hw1ans - Econ 100a Spring 2004 Prepared by Jeff Saret Page...

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Prepared by Jeff Saret Page 1 of 5 PS#1 Solutions 1) Use the Internet to determine the views of President Bush and at least two of the leading Democratic candidates for President about whether they want to raise or lower the minimum wage and why (you’ll probably only find a phrase or a sentence on their campaign Web sites). Give at least two reasons (someone benefits) for raising it and two reasons for leaving it alone or lowering it (someone is harmed). a) President Bush advocates raising the minimum wage by $1. http://www.whitehouse.gov/omb/legislative/sap/106-2/HR3846-h.html He argues that the “real” minimum wage (i.e. the minimum wage after adjusting for inflation) has fallen over the past twenty years and should be adjusted as such. b) Senator John Kerry advocates raising the minimum wage and index it to inflation. http://www.johnkerry.com/communities/african_americans/position.html He also claims that inflation has eroded the value of the minimum wage. c) Senator John Edwards advocates raising the minimum wage. http://www.johnedwards2004.com/page.asp?id=524 Senator Edwards wants to help “working families make ends meet.” d) Reverend Al Sharpton advocates raising the minimum wage to $7.15. http://www.ontheissues.org/2004/Al_Sharpton_Jobs.htm According to Sharpton, $5.15 per hour is not “realistic” in today’s America (whatever that means). e) It is safe to say that almost all the candidates for president advocating raising the minimum wage. The question is, how many of them are actually going to try and do something about it? Two reasons for raising the minimum wage: 1) People who keep their jobs earn higher wages. 2) Under certain circumstances, the wage bill may increase (see problem # 2). Two reasons against raising the minimum wage: 1) Raising the minimum wage may increase unemployment, particularly among minorities and teens. 2) Raising the minimum wage hurts businesses by increasing labor costs. 2) Show that an increase in the minimum wage may (but does not necessarily) cause the total wage bill, wL (where w is the wage and L is the hours worked by all employed workers) to rise. Under what conditions does it rise? You may show using graphs or math (calculus and/or elasticities). Math version: The wage bill is equal to w*L. Assume that w is determined exogenously by whomever determines the minimum wage, and that L is quantity of labor (in hours) demanded by employers for a given level of wage. In other words, L is a function of w, and we write this is as L(w). Then a change in the minimum wage leads to the following equation: + = + = = w L w L w w L w L w w L w bill wage w wL bill wage ) ( 1 ) ( ) ( ) ( ) ( Notice that L(w) – or the demand for labor – is always non-negative. Assume L(w) is positive (i.e. at least one person is employed). This implies that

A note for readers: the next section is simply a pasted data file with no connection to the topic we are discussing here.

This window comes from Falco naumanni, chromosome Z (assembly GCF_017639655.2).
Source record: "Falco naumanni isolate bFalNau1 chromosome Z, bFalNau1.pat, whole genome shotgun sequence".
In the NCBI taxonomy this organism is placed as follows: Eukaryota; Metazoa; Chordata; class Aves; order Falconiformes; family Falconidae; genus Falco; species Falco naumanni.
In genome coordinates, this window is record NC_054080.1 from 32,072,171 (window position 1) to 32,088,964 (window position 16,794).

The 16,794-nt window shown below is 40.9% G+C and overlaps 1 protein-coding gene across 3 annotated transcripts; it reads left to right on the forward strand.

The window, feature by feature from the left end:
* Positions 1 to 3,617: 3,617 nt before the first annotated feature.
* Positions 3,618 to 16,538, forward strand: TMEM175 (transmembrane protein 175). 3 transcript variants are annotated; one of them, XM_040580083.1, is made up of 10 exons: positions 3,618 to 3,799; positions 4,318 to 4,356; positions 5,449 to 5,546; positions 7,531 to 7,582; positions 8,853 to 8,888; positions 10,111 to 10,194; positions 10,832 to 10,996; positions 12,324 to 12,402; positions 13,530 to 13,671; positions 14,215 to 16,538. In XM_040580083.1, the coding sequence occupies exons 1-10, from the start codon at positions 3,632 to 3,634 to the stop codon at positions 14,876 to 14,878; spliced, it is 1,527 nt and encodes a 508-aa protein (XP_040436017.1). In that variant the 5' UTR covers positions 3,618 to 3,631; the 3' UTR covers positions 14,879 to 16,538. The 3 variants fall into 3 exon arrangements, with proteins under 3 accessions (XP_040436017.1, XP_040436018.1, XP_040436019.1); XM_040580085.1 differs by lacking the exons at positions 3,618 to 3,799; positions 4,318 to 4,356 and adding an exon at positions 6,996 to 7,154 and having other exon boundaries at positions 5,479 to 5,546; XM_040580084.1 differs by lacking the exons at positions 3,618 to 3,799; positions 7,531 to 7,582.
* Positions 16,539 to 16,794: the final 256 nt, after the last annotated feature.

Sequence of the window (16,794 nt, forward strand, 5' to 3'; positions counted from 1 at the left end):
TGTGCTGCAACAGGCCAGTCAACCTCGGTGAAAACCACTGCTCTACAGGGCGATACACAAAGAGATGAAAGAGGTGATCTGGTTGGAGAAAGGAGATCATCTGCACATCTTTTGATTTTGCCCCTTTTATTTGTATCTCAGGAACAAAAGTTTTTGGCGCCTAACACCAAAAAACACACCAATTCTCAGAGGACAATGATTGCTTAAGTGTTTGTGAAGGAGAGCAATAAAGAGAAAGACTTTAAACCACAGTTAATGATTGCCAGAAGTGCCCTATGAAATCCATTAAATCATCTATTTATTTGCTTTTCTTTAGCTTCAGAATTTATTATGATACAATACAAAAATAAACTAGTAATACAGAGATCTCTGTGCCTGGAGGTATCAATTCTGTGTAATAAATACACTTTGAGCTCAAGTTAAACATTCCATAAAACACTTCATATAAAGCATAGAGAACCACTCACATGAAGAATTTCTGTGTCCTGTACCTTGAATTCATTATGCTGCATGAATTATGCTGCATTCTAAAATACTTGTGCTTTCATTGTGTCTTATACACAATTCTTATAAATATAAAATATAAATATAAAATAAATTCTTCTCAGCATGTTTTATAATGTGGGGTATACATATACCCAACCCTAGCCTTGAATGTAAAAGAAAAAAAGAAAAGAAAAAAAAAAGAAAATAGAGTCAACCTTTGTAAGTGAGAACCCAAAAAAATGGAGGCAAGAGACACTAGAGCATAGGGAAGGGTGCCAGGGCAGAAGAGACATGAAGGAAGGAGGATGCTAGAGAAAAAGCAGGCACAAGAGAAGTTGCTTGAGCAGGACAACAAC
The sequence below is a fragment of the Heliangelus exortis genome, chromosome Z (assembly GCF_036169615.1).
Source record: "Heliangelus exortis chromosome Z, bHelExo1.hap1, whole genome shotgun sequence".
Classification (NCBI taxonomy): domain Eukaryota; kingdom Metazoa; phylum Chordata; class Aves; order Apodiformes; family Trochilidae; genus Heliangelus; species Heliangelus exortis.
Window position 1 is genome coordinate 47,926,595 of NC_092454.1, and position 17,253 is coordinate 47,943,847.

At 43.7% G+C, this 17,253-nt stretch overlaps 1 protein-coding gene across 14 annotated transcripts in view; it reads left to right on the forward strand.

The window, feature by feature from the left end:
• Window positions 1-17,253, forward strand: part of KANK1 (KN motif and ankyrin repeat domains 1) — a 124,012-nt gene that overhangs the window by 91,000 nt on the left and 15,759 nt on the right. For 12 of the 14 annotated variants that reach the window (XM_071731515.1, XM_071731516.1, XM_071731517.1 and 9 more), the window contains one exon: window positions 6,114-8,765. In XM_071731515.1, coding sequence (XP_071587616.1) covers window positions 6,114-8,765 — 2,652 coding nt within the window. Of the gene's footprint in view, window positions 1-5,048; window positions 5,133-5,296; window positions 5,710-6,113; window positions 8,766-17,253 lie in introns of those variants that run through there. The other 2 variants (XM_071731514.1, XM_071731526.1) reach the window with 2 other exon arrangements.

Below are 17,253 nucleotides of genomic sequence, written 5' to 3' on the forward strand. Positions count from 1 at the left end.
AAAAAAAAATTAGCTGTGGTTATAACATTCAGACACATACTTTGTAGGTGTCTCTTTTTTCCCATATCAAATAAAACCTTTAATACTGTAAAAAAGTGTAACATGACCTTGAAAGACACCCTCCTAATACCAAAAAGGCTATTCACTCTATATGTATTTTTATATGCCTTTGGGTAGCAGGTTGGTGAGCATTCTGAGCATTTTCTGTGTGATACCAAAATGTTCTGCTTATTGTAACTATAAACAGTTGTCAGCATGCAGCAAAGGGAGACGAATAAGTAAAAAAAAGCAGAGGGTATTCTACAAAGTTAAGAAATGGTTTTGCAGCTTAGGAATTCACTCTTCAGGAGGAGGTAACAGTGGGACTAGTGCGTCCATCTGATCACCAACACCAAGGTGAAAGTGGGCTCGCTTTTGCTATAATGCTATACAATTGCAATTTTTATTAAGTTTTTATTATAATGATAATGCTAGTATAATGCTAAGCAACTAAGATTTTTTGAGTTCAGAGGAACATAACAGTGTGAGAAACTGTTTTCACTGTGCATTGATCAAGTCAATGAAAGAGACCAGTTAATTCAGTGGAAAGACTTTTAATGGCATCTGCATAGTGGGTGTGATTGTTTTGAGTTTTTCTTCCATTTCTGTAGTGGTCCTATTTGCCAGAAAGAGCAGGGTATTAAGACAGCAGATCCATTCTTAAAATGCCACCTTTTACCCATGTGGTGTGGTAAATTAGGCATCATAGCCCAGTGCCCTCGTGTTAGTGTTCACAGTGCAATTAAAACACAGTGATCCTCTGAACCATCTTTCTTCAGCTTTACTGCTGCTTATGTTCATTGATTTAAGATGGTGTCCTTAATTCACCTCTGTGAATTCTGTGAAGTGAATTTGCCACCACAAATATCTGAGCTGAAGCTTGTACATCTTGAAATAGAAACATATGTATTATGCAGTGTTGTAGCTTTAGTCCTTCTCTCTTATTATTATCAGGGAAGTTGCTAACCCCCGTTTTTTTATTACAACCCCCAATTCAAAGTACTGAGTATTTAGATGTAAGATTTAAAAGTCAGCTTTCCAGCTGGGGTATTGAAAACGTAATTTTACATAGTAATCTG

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This note was uploaded on 02/04/2011 for the course ECON 100A taught by Professor Woroch during the Spring '08 term at Berkeley.

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hw1ans - Econ 100a Spring 2004 Prepared by Jeff Saret Page...

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